So you’re planning your next getaway. Scaling Mount Rainier in Washington, perhaps? Finding your way along the Mist Trail of Yosemite? Exploring the Canyonlands in Utah? Or maybe, traversing the Devil’s Ridge? However it is that you’re planning to put your limits to the test, you should know better than anyone that preparation is key for a successful trek.
From navigation tools and keeping yourself warm, to lighting and emergency gear, we know that a simple trip to your local camping store usually just won’t cut it. What you need is tactical gear that was built with durability in mind and used in extreme conditions by professionals across the world.
We’ve put together a list of important details to look out for when gearing up to blaze the next trail.
Whether your plan involves hiking past daylight or camping overnight, it’s always a good idea to have some extra sources of light to help you out. Having a tactical flashlight/torch can be extremely handy. As far as lumens go (the measure of light emitted), while most smaller flashlights will have around 100, we recommend to aim for 250-300. That should give you a good kick of light in any situation.
If you want to take your lighting game to the next level and have some packing space to spare, why not bring a lantern? Especially if you are planning on camping, lanterns can be an extremely convenient form of lighting to have around your camp. For lanterns, lumen levels of above 500 should be able to suitably light your area.
Whether your plan is to devour a day-trip or spend longer venturing through nature, you’ll most likely be taking a backpack with you. You know by now, though, that not just any backpack will do. You need a tactical backpack that will reduce your chances of suffering from an injury while providing a more comfortable journey. For this, weight distribution is key. Backpacks with correct weight distribution technology will help take stress off your back and disperse it across your shoulders and hip.
Back injuries will definitely keep you at home or incapacitate you en route, so it’s wise to equip yourself with gear that will keep you going.
While some hikes may have clear routes/markers to follow, others might just be an open exploration of nature. Either way, it is a good idea to have a navigation aide.
Those who want to challenge themselves might be satisfied with just a map of the area, or possibly a compass to help with orientation. If the environment you are heading into is particularly tough, you may even want to bring a GPS device. Unlike the GPS we use on our phone that require mobile service, you should make sure your device is based on satellite communication technologies so that you can navigate any terrain.
The cold can be exhausting if not outright debilitating. Whether you’re in extreme cold conditions or staying somewhere that experiences a temperature drop overnight, having some extra padding can come in handy.
Sleeping well on these excursions is key, and that’s why it is important to match your sleeping bag to your expected conditions. A sleeping bag crafted for -20 degree conditions might be too hot to sleep in if your night is expected to drop to 0 degrees. Apart from that, making sure the sleeping bag is both water resistant and made with a thermal interior is also something important to look out for. Speaking of thermals, bringing thermal clothes is another great idea for your trek. Keep in mind that even in hotter climates the temperature can sink drastically at night-time.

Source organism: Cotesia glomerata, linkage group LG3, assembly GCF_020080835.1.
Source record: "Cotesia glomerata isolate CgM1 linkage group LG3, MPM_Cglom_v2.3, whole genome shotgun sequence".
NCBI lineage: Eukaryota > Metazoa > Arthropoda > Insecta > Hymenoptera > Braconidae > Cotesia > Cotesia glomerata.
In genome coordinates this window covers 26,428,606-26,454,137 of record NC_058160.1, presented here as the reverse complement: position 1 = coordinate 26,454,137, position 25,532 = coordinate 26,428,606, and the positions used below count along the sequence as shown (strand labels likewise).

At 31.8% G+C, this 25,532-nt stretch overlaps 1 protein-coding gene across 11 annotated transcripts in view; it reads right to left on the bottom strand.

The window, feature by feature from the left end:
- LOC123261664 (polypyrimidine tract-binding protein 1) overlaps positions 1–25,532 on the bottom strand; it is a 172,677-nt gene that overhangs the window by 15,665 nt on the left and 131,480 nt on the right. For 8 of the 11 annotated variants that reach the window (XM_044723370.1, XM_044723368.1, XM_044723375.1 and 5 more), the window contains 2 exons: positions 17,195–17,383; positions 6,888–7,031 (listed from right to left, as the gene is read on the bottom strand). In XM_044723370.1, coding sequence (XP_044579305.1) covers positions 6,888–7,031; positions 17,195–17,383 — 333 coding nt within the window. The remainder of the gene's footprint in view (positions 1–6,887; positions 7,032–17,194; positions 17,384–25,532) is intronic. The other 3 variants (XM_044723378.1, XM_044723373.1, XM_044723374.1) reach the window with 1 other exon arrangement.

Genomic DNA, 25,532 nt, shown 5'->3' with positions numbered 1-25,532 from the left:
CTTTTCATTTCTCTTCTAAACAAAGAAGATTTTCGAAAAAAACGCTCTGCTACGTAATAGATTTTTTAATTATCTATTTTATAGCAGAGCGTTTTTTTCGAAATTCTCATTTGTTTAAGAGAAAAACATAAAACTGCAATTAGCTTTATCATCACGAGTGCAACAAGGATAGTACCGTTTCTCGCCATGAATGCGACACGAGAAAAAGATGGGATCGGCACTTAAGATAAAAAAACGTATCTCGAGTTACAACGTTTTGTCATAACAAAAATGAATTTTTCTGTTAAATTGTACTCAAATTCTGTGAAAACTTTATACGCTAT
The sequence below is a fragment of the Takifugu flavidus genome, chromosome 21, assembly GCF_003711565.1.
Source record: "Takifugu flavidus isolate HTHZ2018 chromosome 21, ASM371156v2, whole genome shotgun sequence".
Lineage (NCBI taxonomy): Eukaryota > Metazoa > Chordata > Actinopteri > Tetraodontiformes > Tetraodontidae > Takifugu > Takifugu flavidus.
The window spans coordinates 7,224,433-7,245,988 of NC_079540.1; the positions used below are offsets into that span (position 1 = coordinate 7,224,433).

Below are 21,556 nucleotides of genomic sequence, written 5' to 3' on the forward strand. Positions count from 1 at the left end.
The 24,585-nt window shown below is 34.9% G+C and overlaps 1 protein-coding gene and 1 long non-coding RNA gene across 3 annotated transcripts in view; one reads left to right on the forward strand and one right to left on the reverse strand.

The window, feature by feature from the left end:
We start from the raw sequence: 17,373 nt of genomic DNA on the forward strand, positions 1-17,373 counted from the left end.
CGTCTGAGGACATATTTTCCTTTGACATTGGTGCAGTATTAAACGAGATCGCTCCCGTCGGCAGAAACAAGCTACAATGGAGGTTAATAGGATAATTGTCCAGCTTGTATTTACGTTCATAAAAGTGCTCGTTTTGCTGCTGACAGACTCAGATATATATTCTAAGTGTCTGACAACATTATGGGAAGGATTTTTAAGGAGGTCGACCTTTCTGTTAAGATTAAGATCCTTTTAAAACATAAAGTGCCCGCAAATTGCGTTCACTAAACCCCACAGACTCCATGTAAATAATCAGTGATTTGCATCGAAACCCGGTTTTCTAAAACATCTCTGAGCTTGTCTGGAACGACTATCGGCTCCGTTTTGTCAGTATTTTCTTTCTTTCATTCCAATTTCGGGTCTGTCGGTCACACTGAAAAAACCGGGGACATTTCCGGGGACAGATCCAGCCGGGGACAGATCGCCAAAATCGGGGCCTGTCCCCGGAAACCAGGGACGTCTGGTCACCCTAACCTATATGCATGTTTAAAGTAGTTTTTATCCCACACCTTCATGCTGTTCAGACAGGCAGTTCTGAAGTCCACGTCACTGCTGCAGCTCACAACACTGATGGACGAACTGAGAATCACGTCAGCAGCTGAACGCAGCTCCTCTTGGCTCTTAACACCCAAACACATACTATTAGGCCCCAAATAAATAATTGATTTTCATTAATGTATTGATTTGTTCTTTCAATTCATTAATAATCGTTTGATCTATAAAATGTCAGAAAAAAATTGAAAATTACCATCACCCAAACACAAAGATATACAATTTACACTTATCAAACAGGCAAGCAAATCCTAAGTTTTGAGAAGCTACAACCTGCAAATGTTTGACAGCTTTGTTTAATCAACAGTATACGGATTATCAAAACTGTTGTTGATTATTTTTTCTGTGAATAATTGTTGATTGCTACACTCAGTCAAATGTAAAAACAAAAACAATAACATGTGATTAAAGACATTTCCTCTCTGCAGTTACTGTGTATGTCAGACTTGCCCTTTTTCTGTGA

Lastly, while not completely essential, getting hold of heating packs can be an added form of luxury on your trip. They come in a variety of shapes and sizes and can usually be inserted into your gloves, clothing, or sleeping bag, to keep you extra toasty.
One of the best ways to keep yourself hydrated are tactical hydration packs/bladders. They are an easy and comfortable way of carrying water with you throughout your trek without the need to lug around heavy bottles. The great thing about them is that one filling of a suitable bladder will usually be enough for the day, saving you the hassle of refilling. If you want to make your trip a bit more comfortable, get a hydration pack that uses taste-free technology to avoid that plastic flavour that comes with most tubes.
Another useful item to have is a water filtration aide. These compact filtration systems will enable you to drink from natural water sources you encounter en route, without carrying excessive amounts of water with you. Also, they do not require the use of any additional tablets/chemicals!
No matter how seasoned an adventurer you are, there are some things that are vital to have in case you find yourself in a pinch. A first aid kit is the obvious first step, but it’s also important to make sure it includes useful items. Wound coverings such as gauze padding and bandages are important, as are antiseptic creams/liquids (iodine, Neosporin, etc.). Lastly, including a small pair of scissors can be useful in many different situations.
Another useful emergency tool is a satcom beacon. At the touch of a button, these beacons can send out distress signals to the nearest emergency responders, alerting them that you’re in trouble. This little device is extremely convenient to carry with you and can make an enormous difference if you find yourself in a problematic situation.
For even the most rugged adventurers
No matter how many mountains you have scaled, valleys you have trudged through, or storms you have weathered, it’s always a good idea to take a critical look at your gear. Making sure you have the right backpack, hydration and emergency gear, lighting equipment, etc., can upgrade your hiking experience—not only making your experience more enjoyable, but also allowing you to push yourself further and take on bigger and tougher challenges.